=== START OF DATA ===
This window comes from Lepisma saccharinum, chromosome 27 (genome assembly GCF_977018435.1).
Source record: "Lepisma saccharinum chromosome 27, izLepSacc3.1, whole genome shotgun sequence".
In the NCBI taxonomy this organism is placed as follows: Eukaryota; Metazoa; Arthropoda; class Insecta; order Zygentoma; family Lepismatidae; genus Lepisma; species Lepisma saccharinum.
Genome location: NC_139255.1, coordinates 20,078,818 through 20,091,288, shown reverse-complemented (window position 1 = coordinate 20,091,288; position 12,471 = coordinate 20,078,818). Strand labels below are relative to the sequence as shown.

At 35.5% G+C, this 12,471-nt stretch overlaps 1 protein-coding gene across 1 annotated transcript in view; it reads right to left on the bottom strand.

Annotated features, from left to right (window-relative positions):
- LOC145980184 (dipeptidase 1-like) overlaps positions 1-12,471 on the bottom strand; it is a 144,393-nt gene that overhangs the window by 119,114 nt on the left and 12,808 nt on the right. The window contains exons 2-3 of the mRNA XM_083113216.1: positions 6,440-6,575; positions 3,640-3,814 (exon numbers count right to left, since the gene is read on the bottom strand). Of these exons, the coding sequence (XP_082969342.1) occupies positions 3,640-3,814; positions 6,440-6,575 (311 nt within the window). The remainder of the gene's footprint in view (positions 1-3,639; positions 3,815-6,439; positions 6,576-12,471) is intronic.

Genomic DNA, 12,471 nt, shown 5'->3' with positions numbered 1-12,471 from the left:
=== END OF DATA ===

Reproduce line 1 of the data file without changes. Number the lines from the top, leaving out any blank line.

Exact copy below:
This window comes from Lepisma saccharinum, chromosome 27 (genome assembly GCF_977018435.1).